Opening the record, “Innocence In Paradise” could easily be Squeeze or Tears For Fears in their more contemplative moments. “Every Story” sounds like the soundtrack of a French bistro menu after it has been wrinkled up, then flattened out. It is slightly esoteric, made interesting by the wordplay and the discomfiting texture of occasionally distorted accordions. “Final Score” is a warm ballad on a very cold subject: a child abused by a sports coach and how he attempts to live his life with “the knowledge,” and his subsequent decision as an adult to face his fears and speak the truth of that shame and hurt, buried so deep for so long.

“Please Be Upstanding” is the Squeeze you expect and, as such, will be the track you gravitate to first. No shame in that. It’s a big, pop-rock sing-a-long and certainly the hook that will bring you back to a demanding collection. In retrospect, as great a song as it is, it’s not nearly as daring as the rest of The Knowledge, but absolutely necessary. It’s the track that keeps you on the line until you’re ready for the rest and, therefore, is a canny, strategic placement.

The Knowledge rewards patience as well as the effort to actually listen to the work, versus the reflexive dismissal that there isn’t an “Up The Junction Part 2” to be found. Frankly, why would you want that anyway?

Get Squeeze’s The Knowledge from


My favorite Deliverance album is River Disturbance which, to many Deliverance fans, is an admission of unworthiness to say anything about Deliverance at all. To greater or lesser extent, Learn, River Disturbance, and Camelot In Smithereens comprise the band’s “nadir, a descent into alt-rock and glam,” which is nonsense. But these three albums do not represent where the band began, in the world of thrash metal.

The past couple of years have found Deliverance’s lead man Jimmy Brown in a very productive frame of mind. He masterminded the prog rock album Jupiter IV; is working on an album with new collective Eraserhead which, last I read, is going to be very much in the vein of the three Deliverance albums I’ve mentioned; and is in the preliminary stages of re-recording Camelot as a sort of Director’s Edition, more in line with his initial vision of the record versus the truncated song-only album that was presented to the world.

Oh, and Deliverance is thrash again.

For all who favored The Big D in that form, everything I said prior to that statement has disappeared and all you’re focusing on is “Deliverance thrash is back.” Yes indeed, The Subversive Kind has prompted Brown to reclaim the band’s unleashed status, almost as a response to a challenge raised by other once-and-present thrashers like Metallica, Megadeth, and Anthrax. Do they succeed? Well, I wouldn’t have added them to this post if they didn’t, would I?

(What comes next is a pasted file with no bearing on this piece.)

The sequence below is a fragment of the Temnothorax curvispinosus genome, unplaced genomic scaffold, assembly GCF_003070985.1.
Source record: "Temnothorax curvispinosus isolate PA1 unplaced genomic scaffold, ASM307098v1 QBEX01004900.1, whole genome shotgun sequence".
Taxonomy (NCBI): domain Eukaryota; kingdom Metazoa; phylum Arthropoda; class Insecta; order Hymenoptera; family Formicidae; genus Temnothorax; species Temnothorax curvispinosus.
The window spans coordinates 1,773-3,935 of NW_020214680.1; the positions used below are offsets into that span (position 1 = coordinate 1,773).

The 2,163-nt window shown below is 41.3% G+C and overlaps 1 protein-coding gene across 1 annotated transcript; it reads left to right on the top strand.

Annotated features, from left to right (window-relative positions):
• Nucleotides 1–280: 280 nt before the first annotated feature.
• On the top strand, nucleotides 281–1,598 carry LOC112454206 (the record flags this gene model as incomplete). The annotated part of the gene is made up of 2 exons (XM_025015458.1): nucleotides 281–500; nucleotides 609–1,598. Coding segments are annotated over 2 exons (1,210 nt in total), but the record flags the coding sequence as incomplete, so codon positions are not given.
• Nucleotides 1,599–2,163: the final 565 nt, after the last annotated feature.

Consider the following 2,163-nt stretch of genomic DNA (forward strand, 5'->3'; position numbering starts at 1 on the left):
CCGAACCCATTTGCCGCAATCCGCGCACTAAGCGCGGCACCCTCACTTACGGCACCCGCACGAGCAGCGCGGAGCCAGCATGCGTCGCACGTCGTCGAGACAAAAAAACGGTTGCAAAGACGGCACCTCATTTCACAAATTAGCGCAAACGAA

In terms of metal, the record is about as honest as you can get, with production that never steps out in front of the music. In fact, it sounds very much like a super-tight band, rehearsed to within an inch of everyone’s lives, that stepped into a mic’d studio and just exploded out. The individual players on the record have done their tours of duty: Jim Chaffin and Greg Minier played drums and guitars, respectively, for The Crucified; Victor Macias held down the low-end for Tourniquet, and Glenn Rogers may be best remembered for his stint with Vengeance Rising. The chops are in force.

So are the songs. From start to finish, The Subversive Kind is a collective fueled on pure aggression. Brown’s promise to, shall we say, deliver the Deliverance of old, however, is an impossible task. All the players here have gotten sharper, harder, and even more nuanced. The production on the record has the right level of dryness, something those late-’80s/early-’90s records, beloved though they might be, simply don’t. That was just the way things were at the time, when echo and reverb were your friend and made things sound super-massive. The Deliverance of 2017 doesn’t need the extra atmosphere. They are naturally the heaviest things you’ll hear all year. 

Go forth and bang your head.

The Subversive Kind will be released in early-2018. Find out more here:


About the Author

Dw. Dunphy

Dw. Dunphy is a writer, artist, and musician. For Popdose he has contributed many articles that can be found in the site's archives. He also writes for New Jersey Stage,, Ultimate Classic Rock, and Diffuser FM. His music can be found at